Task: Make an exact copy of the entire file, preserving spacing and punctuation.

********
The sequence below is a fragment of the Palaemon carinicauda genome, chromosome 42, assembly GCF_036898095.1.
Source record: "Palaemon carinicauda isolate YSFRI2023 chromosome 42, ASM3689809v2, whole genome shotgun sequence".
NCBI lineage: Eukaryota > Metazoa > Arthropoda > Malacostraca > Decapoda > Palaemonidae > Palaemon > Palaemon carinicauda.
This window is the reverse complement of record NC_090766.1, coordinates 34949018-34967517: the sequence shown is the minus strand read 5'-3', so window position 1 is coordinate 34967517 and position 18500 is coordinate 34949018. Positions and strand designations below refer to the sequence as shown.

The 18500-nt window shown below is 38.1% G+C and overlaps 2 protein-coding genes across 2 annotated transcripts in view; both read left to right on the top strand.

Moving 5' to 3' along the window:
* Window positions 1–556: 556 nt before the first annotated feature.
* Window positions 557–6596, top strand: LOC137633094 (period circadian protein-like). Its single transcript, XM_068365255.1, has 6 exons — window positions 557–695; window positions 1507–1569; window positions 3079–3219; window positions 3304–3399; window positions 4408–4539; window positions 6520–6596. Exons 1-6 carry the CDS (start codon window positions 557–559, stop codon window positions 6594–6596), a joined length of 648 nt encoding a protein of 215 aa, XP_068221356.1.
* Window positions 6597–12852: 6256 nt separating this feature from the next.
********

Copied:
The sequence below is a fragment of the Palaemon carinicauda genome, chromosome 42, assembly GCF_036898095.1.
Source record: "Palaemon carinicauda isolate YSFRI2023 chromosome 42, ASM3689809v2, whole genome shotgun sequence".
NCBI lineage: Eukaryota > Metazoa > Arthropoda > Malacostraca > Decapoda > Palaemonidae > Palaemon > Palaemon carinicauda.
This window is the reverse complement of record NC_090766.1, coordinates 34949018-34967517: the sequence shown is the minus strand read 5'-3', so window position 1 is coordinate 34967517 and position 18500 is coordinate 34949018. Positions and strand designations below refer to the sequence as shown.

The 18500-nt window shown below is 38.1% G+C and overlaps 2 protein-coding genes across 2 annotated transcripts in view; both read left to right on the top strand.

Moving 5' to 3' along the window:
* Window positions 1–556: 556 nt before the first annotated feature.
* Window positions 557–6596, top strand: LOC137633094 (period circadian protein-like). Its single transcript, XM_068365255.1, has 6 exons — window positions 557–695; window positions 1507–1569; window positions 3079–3219; window positions 3304–3399; window positions 4408–4539; window positions 6520–6596. Exons 1-6 carry the CDS (start codon window positions 557–559, stop codon window positions 6594–6596), a joined length of 648 nt encoding a protein of 215 aa, XP_068221356.1.
* Window positions 6597–12852: 6256 nt separating this feature from the next.